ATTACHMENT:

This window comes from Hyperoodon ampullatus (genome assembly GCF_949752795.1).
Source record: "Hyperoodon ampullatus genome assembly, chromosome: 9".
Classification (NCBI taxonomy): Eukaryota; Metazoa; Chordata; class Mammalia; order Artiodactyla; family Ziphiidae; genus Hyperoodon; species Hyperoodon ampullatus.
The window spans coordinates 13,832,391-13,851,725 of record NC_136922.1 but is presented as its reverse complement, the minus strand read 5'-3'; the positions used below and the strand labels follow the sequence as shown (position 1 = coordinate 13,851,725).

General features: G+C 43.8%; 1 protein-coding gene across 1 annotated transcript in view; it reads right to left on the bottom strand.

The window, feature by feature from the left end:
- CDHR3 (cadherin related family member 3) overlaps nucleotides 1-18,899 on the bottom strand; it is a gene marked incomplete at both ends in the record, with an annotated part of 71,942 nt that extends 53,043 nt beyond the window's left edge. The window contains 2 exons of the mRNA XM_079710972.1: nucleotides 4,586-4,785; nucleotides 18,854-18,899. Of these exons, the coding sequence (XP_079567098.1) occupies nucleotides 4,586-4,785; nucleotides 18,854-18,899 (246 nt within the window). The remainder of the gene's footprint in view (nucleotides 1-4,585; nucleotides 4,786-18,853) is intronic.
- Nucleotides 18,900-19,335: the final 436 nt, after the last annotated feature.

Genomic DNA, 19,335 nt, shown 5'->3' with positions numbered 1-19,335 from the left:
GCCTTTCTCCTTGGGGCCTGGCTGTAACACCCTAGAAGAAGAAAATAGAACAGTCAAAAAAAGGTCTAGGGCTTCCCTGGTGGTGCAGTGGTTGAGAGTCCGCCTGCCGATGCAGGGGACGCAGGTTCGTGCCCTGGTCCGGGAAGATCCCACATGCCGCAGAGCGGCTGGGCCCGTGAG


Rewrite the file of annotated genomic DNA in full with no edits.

This window comes from Hyperoodon ampullatus (genome assembly GCF_949752795.1).
Source record: "Hyperoodon ampullatus genome assembly, chromosome: 9".
Classification (NCBI taxonomy): Eukaryota; Metazoa; Chordata; class Mammalia; order Artiodactyla; family Ziphiidae; genus Hyperoodon; species Hyperoodon ampullatus.
The window spans coordinates 13,832,391-13,851,725 of record NC_136922.1 but is presented as its reverse complement, the minus strand read 5'-3'; the positions used below and the strand labels follow the sequence as shown (position 1 = coordinate 13,851,725).

General features: G+C 43.8%; 1 protein-coding gene across 1 annotated transcript in view; it reads right to left on the bottom strand.

The window, feature by feature from the left end:
- CDHR3 (cadherin related family member 3) overlaps nucleotides 1-18,899 on the bottom strand; it is a gene marked incomplete at both ends in the record, with an annotated part of 71,942 nt that extends 53,043 nt beyond the window's left edge. The window contains 2 exons of the mRNA XM_079710972.1: nucleotides 4,586-4,785; nucleotides 18,854-18,899. Of these exons, the coding sequence (XP_079567098.1) occupies nucleotides 4,586-4,785; nucleotides 18,854-18,899 (246 nt within the window). The remainder of the gene's footprint in view (nucleotides 1-4,585; nucleotides 4,786-18,853) is intronic.
- Nucleotides 18,900-19,335: the final 436 nt, after the last annotated feature.

Genomic DNA, 19,335 nt, shown 5'->3' with positions numbered 1-19,335 from the left:
GCCTTTCTCCTTGGGGCCTGGCTGTAACACCCTAGAAGAAGAAAATAGAACAGTCAAAAAAAGGTCTAGGGCTTCCCTGGTGGTGCAGTGGTTGAGAGTCCGCCTGCCGATGCAGGGGACGCAGGTTCGTGCCCTGGTCCGGGAAGATCCCACATGCCGCAGAGCGGCTGGGCCCGTGAG